Sample Activities: 

  • Testing the Waters: students take excursions to the Arboretum and sample the local Whippany river to discover what goes into our water and how it changes over time
  • Predicting the Big One: students take a global look at environmental threats around the world on the Science on a Sphere
  • Drought, Famine, and Farming: students study solutions for farms and countries that face resource shortages and population changes
  • Students visit a local sustainable farm and evaluate how it has incorporated environmental solutions
  • Call the foul: learn to recognize argumentative fallacies and apply them all in a disastrously bad debate. Worst argument wins!

Podcasting America

The immigrant experience in the United States cannot be reduced to a single story. But narrative provides a uniquely invaluable means of understanding what it is like to be an immigrant in the United States. Taking on the role of documentarians, students in this course will design a podcast interview that weaves together recordings to tell a story that reflects the diversity and complexity of the immigrant experience in Morris County. Even within this single county, overlapping ethnic neighborhoods sustain unique cultural epicenters. In these continuously evolving communities, immigrants find solace in the familiarity of their native language, while maintaining customs and practices from their homelands. Visiting a number of nearby communities, students will engage in interviews and panel discussions to record the voices and stories of individuals who immigrated to the United States. Then, students will decide how best to present those voices and those stories to do justice to the complex reality of which they are a part. The week will culminate a podcast episode that sheds new light on the lives around us.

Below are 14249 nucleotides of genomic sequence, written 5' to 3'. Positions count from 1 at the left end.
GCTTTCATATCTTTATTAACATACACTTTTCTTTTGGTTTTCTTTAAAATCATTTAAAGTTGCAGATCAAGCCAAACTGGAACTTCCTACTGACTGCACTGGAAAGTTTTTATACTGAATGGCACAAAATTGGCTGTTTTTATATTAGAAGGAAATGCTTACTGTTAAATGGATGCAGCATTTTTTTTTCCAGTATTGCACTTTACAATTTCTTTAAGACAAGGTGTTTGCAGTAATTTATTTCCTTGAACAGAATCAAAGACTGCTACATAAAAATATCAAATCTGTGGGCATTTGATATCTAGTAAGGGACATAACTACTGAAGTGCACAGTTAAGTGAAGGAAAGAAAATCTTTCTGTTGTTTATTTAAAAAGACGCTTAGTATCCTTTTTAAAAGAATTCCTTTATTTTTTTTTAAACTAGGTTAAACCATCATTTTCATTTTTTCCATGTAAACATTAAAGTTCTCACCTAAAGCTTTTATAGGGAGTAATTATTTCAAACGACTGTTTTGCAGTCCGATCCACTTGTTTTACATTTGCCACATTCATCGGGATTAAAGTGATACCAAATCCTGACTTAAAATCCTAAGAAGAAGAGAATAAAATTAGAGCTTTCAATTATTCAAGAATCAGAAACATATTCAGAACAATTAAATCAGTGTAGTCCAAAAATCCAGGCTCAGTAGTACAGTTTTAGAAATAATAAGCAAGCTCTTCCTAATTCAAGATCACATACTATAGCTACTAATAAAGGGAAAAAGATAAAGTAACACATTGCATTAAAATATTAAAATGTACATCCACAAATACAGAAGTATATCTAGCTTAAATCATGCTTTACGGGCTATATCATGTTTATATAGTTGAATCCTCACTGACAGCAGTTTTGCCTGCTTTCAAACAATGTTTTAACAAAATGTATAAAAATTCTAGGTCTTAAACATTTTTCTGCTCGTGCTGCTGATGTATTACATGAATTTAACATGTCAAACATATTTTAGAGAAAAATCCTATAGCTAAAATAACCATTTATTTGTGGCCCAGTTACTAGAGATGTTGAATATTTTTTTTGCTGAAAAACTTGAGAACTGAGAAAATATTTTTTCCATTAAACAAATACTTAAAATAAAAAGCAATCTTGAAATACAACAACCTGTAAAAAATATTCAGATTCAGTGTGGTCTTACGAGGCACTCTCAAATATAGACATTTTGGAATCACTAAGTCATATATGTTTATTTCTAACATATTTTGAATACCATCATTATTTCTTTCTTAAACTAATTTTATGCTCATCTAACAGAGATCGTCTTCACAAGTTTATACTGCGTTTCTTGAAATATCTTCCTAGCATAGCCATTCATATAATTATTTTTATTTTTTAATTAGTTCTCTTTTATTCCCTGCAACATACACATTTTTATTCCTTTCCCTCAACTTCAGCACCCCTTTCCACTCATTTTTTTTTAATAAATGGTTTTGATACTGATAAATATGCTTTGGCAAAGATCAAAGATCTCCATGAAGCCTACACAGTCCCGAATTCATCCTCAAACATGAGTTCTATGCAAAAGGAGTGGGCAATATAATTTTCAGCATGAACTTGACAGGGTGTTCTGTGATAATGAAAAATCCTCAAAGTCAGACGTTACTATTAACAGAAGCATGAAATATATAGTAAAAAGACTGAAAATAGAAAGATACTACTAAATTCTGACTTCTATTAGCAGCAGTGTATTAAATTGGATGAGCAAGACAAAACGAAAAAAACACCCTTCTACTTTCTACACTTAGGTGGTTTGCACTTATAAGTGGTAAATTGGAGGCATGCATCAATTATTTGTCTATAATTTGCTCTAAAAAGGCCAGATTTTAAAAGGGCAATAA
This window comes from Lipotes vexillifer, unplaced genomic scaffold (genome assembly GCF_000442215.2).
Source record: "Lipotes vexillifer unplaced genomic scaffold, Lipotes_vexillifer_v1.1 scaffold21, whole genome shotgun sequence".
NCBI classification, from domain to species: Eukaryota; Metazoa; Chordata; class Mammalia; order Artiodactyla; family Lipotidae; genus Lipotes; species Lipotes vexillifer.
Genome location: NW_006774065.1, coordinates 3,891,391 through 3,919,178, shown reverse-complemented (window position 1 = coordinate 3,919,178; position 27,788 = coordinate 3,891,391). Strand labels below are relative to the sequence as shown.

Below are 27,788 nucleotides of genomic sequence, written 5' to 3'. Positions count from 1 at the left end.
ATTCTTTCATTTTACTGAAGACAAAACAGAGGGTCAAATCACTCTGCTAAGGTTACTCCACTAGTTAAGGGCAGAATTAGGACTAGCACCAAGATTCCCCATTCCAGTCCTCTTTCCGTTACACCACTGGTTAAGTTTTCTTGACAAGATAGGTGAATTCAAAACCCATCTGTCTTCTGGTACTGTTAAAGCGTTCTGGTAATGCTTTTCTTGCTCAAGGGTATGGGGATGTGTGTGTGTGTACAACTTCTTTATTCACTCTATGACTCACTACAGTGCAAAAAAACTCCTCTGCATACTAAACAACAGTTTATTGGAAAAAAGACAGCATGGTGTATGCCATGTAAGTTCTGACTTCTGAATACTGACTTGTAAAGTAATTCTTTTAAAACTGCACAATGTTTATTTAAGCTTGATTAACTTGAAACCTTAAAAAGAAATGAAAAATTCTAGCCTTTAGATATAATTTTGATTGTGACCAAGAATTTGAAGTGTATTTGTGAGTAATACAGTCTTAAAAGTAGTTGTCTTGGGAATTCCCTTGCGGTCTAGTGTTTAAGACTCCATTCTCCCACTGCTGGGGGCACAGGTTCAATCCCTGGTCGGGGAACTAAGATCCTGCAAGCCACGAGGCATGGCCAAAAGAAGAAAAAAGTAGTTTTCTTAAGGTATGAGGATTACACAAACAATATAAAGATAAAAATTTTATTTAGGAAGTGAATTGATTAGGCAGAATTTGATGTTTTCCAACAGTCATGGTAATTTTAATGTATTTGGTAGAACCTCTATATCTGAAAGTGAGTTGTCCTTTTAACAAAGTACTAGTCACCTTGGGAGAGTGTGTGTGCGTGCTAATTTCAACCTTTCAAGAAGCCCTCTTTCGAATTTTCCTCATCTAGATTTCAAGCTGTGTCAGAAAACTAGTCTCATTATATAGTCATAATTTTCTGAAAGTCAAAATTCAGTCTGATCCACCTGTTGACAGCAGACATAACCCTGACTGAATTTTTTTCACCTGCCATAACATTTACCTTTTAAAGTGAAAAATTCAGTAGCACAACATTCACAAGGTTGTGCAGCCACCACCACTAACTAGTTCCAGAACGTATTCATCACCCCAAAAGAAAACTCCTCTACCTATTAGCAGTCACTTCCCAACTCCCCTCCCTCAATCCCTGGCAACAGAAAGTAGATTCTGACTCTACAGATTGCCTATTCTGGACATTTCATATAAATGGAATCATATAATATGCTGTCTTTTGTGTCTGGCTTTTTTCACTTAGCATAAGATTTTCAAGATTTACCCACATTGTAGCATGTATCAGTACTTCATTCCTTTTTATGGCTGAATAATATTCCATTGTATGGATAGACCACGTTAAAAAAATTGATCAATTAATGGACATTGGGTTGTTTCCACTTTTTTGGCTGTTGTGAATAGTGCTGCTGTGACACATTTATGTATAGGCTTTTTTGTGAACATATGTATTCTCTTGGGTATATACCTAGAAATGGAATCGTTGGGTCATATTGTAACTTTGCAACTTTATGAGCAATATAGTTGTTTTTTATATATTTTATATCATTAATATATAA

• Visit to Science On a Sphere to observe regions of the world that have contributed to US immigration historically 
  • Interview with immigration attorney to learn about the legal process 
  • Creating a Local History Archive celebrating local immigrant experiences.

Tech Design Studio

Near the top of any school supply list these days, you’ll likely see “iPad” or “laptop.” But what if you could design a piece of technology intended specifically for the requirements of the classroom? How large would it be, how would you interface with it, what functions should it perform and not perform? In this week-long course, students will take on the role of a Design Thinking team facing just those questions. Seeking inspiration from unlikely sources, huddling in brainstorming sessions, ideating, prototyping, refining ideas, and eliciting client feedback, they will learn the essentials of the design thinking process as it has been pioneered by agencies such as IDEO. At the end of the week, you’ll make your final pitch to your clients: what will they say about what you’ve designed?

Sample Activities: 

  • Begin each session with a creative team-building game (akin to a “theater game”).
  • Visit classrooms and offices on campus and, through observation and interviews, gather data on how their peers use and interact with technology in the classroom.
  • Use various tools to ideate collaboratively – paper, whiteboards, infinite workspace apps, digital drawing/painting and vector-based illustration apps.